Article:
When Omega Advisors received a subpoena in 2011, Cooperman contacted the Atlas company executive and urged him to fabricate a story in case they were questioned about their conversations, according to the SEC. The unidentified executive was shocked and angered when he learned that Cooperman had traded in advance of Atlas’s announcement, the regulator said.
Omega first invested in Atlas in June 2007, according to Cooperman’s letter to investors. At the time, the natural gas company was led by Edward Cohen. Cooperman said in his letter that he had known a “number” of members of the Cohen family “for many years.”
By 2010, the SEC said Cooperman had changed his view on Atlas, telling a consultant to the company that it was a “shitty business.” He took a bearish position on the stock in the first half of that year. But after learning of a pending asset sale, Cooperman changed his mind again and began buying call options and other securities, the regulator said.
The night before Atlas’s July 28, 2010, public announcement, Cooperman e-mailed a family member to say the company had struck a deal to sell one of its facilities for $682 million and that he thought the stock was worth at least $15 a share. The unidentified family member, who was also a hedge fund manager, then forwarded Cooperman’s e-mail to a colleague, who replied that the deal explained “fishy” call options.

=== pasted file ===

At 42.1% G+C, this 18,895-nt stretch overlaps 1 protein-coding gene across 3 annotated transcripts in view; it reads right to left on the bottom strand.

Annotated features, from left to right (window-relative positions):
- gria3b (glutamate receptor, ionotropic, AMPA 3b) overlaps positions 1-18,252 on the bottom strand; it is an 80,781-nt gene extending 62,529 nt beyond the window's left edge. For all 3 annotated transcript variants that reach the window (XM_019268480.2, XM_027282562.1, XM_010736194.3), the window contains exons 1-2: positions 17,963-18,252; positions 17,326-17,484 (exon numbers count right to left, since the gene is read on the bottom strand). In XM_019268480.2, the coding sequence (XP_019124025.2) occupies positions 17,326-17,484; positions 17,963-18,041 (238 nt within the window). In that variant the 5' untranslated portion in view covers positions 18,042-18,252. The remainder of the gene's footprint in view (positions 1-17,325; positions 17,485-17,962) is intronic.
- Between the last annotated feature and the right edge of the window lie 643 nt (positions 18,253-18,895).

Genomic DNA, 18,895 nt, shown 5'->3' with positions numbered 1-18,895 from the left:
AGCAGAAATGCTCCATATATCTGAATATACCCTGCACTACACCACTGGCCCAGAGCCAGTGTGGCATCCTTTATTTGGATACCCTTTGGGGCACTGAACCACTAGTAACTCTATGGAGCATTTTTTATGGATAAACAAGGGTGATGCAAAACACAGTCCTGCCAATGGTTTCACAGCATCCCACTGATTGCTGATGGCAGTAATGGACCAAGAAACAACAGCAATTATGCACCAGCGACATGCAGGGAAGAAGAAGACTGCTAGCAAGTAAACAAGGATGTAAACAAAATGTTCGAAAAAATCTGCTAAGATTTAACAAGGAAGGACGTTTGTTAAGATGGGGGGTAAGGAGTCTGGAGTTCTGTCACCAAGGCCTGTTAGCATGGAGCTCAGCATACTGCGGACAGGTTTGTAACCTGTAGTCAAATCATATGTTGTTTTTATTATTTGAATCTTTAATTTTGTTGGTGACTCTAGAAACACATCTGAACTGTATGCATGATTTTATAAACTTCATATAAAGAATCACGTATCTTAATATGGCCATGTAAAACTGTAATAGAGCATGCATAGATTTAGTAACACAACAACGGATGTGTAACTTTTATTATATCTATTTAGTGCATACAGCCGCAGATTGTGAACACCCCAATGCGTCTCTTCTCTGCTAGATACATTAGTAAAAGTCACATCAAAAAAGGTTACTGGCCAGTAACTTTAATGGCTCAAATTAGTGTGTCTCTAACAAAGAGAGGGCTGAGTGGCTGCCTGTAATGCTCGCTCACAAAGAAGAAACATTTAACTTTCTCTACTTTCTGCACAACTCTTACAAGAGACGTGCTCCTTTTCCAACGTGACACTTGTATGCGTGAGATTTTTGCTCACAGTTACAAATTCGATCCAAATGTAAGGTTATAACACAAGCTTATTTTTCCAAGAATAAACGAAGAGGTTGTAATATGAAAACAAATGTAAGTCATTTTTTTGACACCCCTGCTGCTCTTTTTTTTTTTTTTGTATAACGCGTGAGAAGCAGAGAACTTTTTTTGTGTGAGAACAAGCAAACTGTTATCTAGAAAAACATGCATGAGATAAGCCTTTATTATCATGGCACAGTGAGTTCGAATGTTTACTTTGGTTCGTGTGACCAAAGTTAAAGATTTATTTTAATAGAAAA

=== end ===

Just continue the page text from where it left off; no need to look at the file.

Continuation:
The SEC said Cooperman “carefully guarded” the illicit information on Atlas, never previously sharing it with his hedge fund relative. The day of Atlas’s public announcement, Cooperman’s relative reached out to an executive at the energy company to complain about suspicious trades two weeks earlier.
“I also would like to make sure the SEC looks into the shady option trades,” Cooperman’s relative wrote in an e-mail to the Atlas executive. “How do I become a whistleblower?”
Cooperman, in his Wednesday letter to investors, said his son, Wayne, was betting against Atlas shares at his hedge fund, Cobalt Capital Management. Cooperman said he did not share any information with Wayne about the Atlas asset sale or even know Cobalt was shorting the company’s shares before the July 28 announcement, according to his letter.